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If what you say is provable then you have nothing to be concerned about.

Thanks to everyone who sent through a Black Friday contribution. I’m going to wait until closer to the day before publishing it. But in the meantime, I thought this was interesting. Asda is ditching Black Friday promotions after originally helping bring the day to the UK: http://www.bbc.co.uk/news/business-34774289

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I’m not sure about Black Friday. Last year, some people behaved like animals in the sales: http://www.bbc.co.uk/news/uk-30241459

The Black Friday Riots could become an annual event unless the public takes action. Unfortunately, too many are obsessed with money and bargains to have much effect.

Or maybe they simply enjoy riots? 🙂

Can anyone say why it is called “Black” Friday?

Perhaps it should be Red Friday to reflect it’s effect on some people’s finances – or the colour of faces as they battle for the Polaroid tv. 😡

It’s usually regarded as means for stores to recoup trading losses over the year from the red into black and it is their reliance upon the Christmas shopping season to do just that, starting with the day following Thanksgiving Day, which takes place on the fourth Thursday in November, followed by Black Friday. The whole weekend is a federal holiday in the US.

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No one is entirely sure. The favoured explanation is that it’s when the stores go into the black, but some stories refer to the Philadelphia police department in 1966 who saw it as a “black” day because of the traffic chaos and crowds created by people flocking to shops in search of bargains.

“….unless the public take action”. The Black Friday “event” is attended by members of the “public”. We must be careful what we decide we should control – our views may not be others. I remember (from afar) the real New Year Sales – people queuing all night and scrambling through the doors next morning to snap up their bargain. I’ve watched football hooligans at work. But I wouldn’t ban sales or football matches.

I’m in too serious a mood this morning, so I’ll go right off topic and suggest that if the “public” were to take real action it would be to stop us killing and maiming innocent civilians in conflicts around the world. We treat military action, and consequent deaths, as somehow an acceptable way to behave. Sorry – the moderators are welcome to remove this comment. 🙁 🙁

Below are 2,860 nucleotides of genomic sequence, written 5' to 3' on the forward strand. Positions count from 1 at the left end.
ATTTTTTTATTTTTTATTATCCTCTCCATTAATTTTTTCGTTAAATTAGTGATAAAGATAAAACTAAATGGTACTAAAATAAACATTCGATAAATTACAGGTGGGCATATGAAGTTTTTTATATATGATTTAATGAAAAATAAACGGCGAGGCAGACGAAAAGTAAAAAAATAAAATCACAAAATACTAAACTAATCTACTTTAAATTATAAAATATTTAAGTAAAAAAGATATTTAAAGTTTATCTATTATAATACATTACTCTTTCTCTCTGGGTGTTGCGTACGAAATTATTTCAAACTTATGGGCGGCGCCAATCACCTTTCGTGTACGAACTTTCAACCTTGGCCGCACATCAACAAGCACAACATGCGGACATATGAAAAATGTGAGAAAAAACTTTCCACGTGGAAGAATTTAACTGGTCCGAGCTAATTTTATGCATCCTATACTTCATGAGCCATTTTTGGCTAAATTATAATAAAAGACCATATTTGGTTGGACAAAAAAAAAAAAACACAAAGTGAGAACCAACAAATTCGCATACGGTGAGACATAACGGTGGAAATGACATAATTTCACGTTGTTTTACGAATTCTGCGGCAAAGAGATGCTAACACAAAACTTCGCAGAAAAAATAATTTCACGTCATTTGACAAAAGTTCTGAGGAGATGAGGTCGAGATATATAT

Umm. Well this member of the public will be taking action by avoiding the commercial silliness.

I would support Black Friday being replaced by a World Peace Day.

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The main problem with Black Friday as I interpret it, is crowd pressure plus limited timescale = potential danger. If stores are not prepared to provide controlled access to crowd surges for one day sales events you can expect accidents to happen and in times of austerity the dangers are increased.

Beryl, I agree. It’s like all big events – need properly managing. From what I saw on tv last year it seemed to be very badly handled by some stores. Interesting if “lessons have been learned” (why is this always trotted out as an excuse when things go wrong – most lessons were learned a long time ago if only people were properly educated in their job).
Still a bit grumpy. 🙁

Just one observation. How bad were the issues last Black Friday? I know we saw images of mayhem, but the media is adept at only choosing exciting images, and I seriously doubt what happened in a few stores was reflected across the UK.

Oh, and I agree totally with Malcolm.

It’s good to know we can agree occasionally Malcolm and cheer up, I am suffering also from a very sore head today.

I agree lessons should have been learned from past overcrowded events, although on a much larger scale, such as Hillsborough and The Hajj.

I’ve just had an email from Which? publicising Black Friday. Should they need to do this? Isn’t it a bit of a hysterical shop to part people from their money, and increase their debt maybe, for things many of them may not need? Better, surely, to do shopping in a considered way.